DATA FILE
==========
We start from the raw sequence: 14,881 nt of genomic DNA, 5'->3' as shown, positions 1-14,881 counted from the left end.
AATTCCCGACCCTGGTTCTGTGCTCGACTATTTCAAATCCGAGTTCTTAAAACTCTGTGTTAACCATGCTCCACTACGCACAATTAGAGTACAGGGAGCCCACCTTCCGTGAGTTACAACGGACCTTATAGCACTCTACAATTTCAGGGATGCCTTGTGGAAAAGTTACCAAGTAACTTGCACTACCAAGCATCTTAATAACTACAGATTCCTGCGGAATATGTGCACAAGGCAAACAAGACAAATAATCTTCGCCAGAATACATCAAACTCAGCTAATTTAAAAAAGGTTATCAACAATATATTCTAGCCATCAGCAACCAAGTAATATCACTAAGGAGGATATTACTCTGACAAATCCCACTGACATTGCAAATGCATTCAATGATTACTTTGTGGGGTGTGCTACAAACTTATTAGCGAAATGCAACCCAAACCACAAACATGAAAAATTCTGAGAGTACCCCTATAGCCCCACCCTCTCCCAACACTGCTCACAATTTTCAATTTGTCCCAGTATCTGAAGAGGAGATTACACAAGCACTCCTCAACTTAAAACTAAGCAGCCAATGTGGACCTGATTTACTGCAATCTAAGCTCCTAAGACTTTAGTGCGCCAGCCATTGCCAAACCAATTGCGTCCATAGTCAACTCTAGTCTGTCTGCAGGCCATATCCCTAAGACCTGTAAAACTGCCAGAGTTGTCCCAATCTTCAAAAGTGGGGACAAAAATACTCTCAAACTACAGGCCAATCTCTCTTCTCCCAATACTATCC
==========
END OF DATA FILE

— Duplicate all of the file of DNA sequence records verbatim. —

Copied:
We start from the raw sequence: 14,881 nt of genomic DNA, 5'->3' as shown, positions 1-14,881 counted from the left end.
AATTCCCGACCCTGGTTCTGTGCTCGACTATTTCAAATCCGAGTTCTTAAAACTCTGTGTTAACCATGCTCCACTACGCACAATTAGAGTACAGGGAGCCCACCTTCCGTGAGTTACAACGGACCTTATAGCACTCTACAATTTCAGGGATGCCTTGTGGAAAAGTTACCAAGTAACTTGCACTACCAAGCATCTTAATAACTACAGATTCCTGCGGAATATGTGCACAAGGCAAACAAGACAAATAATCTTCGCCAGAATACATCAAACTCAGCTAATTTAAAAAAGGTTATCAACAATATATTCTAGCCATCAGCAACCAAGTAATATCACTAAGGAGGATATTACTCTGACAAATCCCACTGACATTGCAAATGCATTCAATGATTACTTTGTGGGGTGTGCTACAAACTTATTAGCGAAATGCAACCCAAACCACAAACATGAAAAATTCTGAGAGTACCCCTATAGCCCCACCCTCTCCCAACACTGCTCACAATTTTCAATTTGTCCCAGTATCTGAAGAGGAGATTACACAAGCACTCCTCAACTTAAAACTAAGCAGCCAATGTGGACCTGATTTACTGCAATCTAAGCTCCTAAGACTTTAGTGCGCCAGCCATTGCCAAACCAATTGCGTCCATAGTCAACTCTAGTCTGTCTGCAGGCCATATCCCTAAGACCTGTAAAACTGCCAGAGTTGTCCCAATCTTCAAAAGTGGGGACAAAAATACTCTCAAACTACAGGCCAATCTCTCTTCTCCCAATACTATCC